A good diet does not lower the risk of dementia, according to a study

3 mins read

A recent study found that eating well doesn’t lower the risk of dementia. The most recent study contradicts other studies that suggested a healthy eating plan, like the Mediterranean diet, could reduce the likelihood of cognitive impairment.

People who eat a Mediterranean-style diet consume a lot of fruits, vegetables, beans, peas, fish, and good fats. Additionally, these dieters abstain from meat, dairy, and saturated fats.

Alzheimer’s disease is the most prevalent kind of dementia, though there are other types as well. Memory loss, confusion, communication and comprehension issues, and even behavioral problems, are all possible effects. As people get older, these symptoms frequently worsen.

Over a 20-year period, the researchers monitored 28,000 participants with an average age of 58. Prior to the trial, none of the subjects had dementia. Participants completed a seven-day meal diary, a thorough food frequency questionnaire, and an interview during this time.

1,943 individuals (6.9%) had dementia diagnoses by the study’s conclusion, including those for Alzheimer’s disease and vascular dementia. The degree to which each person’s diet resembled a Mediterranean diet was investigated in the study, which was written up in the journal Neurology.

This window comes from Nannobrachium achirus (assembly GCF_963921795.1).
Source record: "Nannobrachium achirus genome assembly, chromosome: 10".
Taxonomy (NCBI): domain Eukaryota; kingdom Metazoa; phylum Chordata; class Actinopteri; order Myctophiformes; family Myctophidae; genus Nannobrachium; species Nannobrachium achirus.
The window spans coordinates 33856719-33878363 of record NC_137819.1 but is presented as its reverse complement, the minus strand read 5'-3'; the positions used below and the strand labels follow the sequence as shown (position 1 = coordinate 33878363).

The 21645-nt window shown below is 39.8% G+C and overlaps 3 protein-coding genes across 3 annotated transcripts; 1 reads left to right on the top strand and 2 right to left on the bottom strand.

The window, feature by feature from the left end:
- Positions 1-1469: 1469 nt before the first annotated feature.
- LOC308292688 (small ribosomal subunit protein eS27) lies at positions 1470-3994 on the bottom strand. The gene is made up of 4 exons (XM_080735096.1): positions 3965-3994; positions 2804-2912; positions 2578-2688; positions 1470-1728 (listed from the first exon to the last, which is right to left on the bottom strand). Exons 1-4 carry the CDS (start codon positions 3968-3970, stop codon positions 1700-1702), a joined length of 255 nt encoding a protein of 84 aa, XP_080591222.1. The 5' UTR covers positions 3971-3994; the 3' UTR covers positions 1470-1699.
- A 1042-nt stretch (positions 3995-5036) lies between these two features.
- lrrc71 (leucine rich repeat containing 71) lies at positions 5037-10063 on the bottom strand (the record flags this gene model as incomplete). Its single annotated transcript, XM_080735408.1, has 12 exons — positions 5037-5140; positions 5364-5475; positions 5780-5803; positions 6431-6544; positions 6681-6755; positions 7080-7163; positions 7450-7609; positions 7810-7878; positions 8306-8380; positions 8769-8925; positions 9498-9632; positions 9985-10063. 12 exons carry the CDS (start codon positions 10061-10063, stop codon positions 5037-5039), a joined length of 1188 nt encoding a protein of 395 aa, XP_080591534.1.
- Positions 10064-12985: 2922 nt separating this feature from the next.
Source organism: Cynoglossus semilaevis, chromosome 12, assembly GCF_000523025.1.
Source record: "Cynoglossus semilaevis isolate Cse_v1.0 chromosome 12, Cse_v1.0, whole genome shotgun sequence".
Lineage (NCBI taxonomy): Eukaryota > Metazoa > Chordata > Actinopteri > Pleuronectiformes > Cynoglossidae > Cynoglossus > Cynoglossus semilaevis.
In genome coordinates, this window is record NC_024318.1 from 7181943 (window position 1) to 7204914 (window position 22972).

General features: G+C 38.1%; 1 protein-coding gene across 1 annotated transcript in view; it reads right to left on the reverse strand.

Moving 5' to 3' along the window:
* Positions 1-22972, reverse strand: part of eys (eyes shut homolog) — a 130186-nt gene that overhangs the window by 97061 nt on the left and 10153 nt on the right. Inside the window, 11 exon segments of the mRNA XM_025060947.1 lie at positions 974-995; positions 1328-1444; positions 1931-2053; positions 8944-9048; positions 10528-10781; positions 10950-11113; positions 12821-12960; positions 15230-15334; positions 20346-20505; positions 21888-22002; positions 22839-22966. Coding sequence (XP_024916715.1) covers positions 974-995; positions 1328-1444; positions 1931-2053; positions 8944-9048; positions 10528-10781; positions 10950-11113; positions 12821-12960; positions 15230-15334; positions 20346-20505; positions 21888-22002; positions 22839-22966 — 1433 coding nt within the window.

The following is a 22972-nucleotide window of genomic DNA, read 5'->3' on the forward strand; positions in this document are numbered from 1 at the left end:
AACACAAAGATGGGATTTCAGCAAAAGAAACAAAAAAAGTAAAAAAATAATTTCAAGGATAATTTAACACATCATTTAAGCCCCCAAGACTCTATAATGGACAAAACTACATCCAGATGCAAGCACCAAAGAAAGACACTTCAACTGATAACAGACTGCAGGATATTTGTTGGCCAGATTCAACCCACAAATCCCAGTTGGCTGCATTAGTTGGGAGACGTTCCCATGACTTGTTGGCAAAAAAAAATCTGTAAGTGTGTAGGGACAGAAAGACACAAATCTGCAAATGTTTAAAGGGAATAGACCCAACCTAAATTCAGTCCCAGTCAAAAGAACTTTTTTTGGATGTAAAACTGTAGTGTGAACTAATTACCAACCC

The analysis of the data revealed that there was no correlation between a patient’s diet and a lower risk of dementia. However, further research is required because there is a chance that people would describe their diet incorrectly.

“Previous studies on the effects of diet on dementia risk have had mixed results,” says study author Isabelle Glans, MD, of Lund University in a media release. “While our study does not rule out a possible association between diet and dementia, we did not find a link in our study, which had a long follow-up period, included younger participants than some other studies and did not require people to remember what foods they had eaten regularly years before.”

“Diet may not have a significant impact on memory and thinking on its own, but it is certainly one of many factors that affect cognitive function over time. Dietary interventions may still be necessary in addition to other risk factor management tactics, says Nils Peters, MD, from the University of Basel in Switzerland, who also submitted an editorial that was published with the study.

With more than 38,000 members, the American Academy of Neurology is the biggest organization of neurologists and other professionals in the field of neurology. It is committed to advancing the best possible treatment for individuals with brain and nervous system illnesses. These include epilepsy, Parkinson’s disease, concussion, migraine, Alzheimer’s disease, stroke, and multiple sclerosis.

Association Between Dietary Habits in Midlife With Dementia Incidence Over a 20-Year Perio





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